ELVING: Yes. He thought that he had done all the right things, particularly with respect to the Persian Gulf War, both in deciding to organize an international coalition to push Saddam Hussein's troops out of Kuwait, and then also in having the forbearance and the restraint not to try to press on to Baghdad and push Saddam Hussein out of power.

He thought he had done the right thing in both of those respects. He thought he had done the right thing with respect to the budget agreement that Scott referred to. And certainly, in the long-run, that was borne out over the following decade. And I think that he also believed that all of the things that he did sign - Americans With Disabilities Act and environmental legislation in 1990 - all those things were ideas whose time had come.

He did veto the Family and Medical Leave Act. In fact, I think he did it twice. That was because he had decided that was an idea that hadn't quite ripened, and perhaps we were a little too deep into the 1992 political season at that particular point. But he did try to balance between the political imperatives that we saw him yield to, oftentimes in campaigning, and the larger question of what should a president be, what should a leader of the United States be trying to achieve?

MARTIN: I mean, we've heard many people talking about him, remembering him as perhaps the president for that particular moment. And Jon Meacham said it perhaps best at the end of his eulogy, describing him as an imperfect man who left us a more perfect nation. Scott?

HORSLEY: Well, and his biographer referred to his story and ours. With any president, his story is tied up in the national story. And for an internationalist president like George H.W. Bush, it's tied up in the world story. And I think we heard Senator Mitchell say earlier this morning, another Mainer, that his example's not only one to think about but perhaps to try to live up to.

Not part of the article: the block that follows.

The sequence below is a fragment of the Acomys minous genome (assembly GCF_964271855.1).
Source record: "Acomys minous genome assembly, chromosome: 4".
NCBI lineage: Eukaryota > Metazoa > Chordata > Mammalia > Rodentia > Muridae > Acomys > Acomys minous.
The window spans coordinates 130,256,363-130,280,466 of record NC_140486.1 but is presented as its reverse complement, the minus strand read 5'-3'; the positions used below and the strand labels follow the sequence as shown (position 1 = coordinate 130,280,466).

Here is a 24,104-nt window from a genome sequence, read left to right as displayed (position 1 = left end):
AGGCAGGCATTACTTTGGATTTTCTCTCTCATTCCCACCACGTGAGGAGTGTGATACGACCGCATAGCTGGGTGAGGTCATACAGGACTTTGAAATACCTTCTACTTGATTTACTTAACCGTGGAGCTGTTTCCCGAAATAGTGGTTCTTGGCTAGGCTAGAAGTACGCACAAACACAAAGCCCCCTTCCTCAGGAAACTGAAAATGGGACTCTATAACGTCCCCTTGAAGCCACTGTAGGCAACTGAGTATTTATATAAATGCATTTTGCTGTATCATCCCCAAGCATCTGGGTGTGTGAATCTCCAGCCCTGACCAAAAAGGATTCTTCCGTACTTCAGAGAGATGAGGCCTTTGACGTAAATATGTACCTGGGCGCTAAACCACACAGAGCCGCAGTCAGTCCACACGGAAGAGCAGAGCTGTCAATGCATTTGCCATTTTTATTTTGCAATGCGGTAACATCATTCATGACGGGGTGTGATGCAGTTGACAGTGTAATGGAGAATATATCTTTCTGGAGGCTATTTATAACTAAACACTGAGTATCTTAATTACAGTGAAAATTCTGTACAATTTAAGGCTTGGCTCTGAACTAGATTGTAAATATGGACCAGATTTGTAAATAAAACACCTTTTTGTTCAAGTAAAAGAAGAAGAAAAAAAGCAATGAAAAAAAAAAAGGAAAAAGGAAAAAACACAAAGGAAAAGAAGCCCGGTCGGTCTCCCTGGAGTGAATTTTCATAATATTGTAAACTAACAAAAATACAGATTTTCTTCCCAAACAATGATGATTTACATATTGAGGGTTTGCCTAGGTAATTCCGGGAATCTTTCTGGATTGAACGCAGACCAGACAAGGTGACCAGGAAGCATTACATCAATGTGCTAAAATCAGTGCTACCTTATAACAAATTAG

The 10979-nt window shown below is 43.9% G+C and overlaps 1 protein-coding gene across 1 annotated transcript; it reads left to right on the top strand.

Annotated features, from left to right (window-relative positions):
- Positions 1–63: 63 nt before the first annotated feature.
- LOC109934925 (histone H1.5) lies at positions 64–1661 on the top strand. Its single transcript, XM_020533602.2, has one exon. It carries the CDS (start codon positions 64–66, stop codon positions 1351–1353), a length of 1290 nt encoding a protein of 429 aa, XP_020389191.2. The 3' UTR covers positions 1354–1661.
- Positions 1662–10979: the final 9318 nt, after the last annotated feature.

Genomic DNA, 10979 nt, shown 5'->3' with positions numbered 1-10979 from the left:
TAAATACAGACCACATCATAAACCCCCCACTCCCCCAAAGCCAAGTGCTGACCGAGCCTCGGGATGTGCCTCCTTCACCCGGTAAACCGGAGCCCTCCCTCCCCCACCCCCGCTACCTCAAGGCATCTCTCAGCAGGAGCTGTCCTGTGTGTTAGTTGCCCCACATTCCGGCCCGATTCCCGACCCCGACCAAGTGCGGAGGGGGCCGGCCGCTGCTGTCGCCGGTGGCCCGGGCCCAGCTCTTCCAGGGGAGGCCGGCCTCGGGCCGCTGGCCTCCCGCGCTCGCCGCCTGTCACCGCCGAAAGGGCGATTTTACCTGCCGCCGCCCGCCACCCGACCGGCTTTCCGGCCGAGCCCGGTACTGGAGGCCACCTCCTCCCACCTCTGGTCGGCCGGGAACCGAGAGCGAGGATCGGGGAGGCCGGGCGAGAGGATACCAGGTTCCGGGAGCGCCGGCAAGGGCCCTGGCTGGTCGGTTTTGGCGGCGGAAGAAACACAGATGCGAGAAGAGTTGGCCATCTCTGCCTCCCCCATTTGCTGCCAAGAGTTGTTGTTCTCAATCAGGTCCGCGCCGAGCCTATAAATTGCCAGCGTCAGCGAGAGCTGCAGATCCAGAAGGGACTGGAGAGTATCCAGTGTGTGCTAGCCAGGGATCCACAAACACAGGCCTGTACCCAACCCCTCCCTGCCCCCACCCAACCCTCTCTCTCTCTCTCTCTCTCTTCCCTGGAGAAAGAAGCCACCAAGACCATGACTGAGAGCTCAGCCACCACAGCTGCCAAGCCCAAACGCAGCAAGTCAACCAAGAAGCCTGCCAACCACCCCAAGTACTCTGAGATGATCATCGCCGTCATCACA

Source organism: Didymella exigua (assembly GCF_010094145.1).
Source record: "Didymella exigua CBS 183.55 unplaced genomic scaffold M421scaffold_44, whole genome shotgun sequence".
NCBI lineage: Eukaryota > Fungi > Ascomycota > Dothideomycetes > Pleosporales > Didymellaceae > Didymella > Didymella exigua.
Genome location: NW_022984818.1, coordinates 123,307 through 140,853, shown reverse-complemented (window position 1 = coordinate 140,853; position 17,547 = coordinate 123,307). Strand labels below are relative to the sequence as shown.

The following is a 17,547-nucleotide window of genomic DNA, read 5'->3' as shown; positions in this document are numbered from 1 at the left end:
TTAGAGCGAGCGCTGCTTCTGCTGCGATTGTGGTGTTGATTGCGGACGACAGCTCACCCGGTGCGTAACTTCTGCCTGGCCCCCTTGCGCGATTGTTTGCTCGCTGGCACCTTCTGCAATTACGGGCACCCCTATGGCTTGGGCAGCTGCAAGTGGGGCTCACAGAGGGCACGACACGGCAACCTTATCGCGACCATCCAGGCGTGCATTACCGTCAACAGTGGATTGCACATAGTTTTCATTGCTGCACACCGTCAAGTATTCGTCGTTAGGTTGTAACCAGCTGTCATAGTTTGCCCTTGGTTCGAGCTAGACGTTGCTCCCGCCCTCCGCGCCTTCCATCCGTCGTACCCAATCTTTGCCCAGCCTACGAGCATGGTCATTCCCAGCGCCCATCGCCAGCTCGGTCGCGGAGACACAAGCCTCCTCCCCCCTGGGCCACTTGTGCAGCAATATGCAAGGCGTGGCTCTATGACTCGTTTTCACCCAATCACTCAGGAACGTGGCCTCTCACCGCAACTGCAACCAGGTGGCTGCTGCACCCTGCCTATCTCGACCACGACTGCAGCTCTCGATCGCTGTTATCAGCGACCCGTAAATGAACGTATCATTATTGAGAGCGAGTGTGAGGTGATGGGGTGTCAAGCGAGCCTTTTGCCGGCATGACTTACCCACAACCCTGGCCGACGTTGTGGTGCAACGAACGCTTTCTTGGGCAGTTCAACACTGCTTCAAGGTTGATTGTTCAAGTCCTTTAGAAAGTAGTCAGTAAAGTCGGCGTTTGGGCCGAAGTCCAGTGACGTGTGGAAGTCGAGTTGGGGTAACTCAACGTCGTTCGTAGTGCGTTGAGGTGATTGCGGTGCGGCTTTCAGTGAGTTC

MARTIN: All right. We've been watching live coverage of the funeral of President George Herbert Walker Bush at the National Cathedral here in Washington, D.C.

Scott Horsley, Ron Elving, thank you. Transcript provided by NPR, Copyright NPR.

David Greene is an award-winning journalist and New York Times best-selling author. He is a host of NPR's Morning Edition, the most listened-to radio news program in the United States, and also of NPR's popular morning news podcast, Up First.
Ron Elving is Senior Editor and Correspondent on the Washington Desk for NPR News, where he is frequently heard as a news analyst and writes regularly for NPR.org.
Scott Horsley is NPR's Chief Economics Correspondent. He reports on ups and downs in the national economy as well as fault lines between booming and busting communities.
Rachel Martin is a host of Morning Edition, as well as NPR's morning news podcast Up First.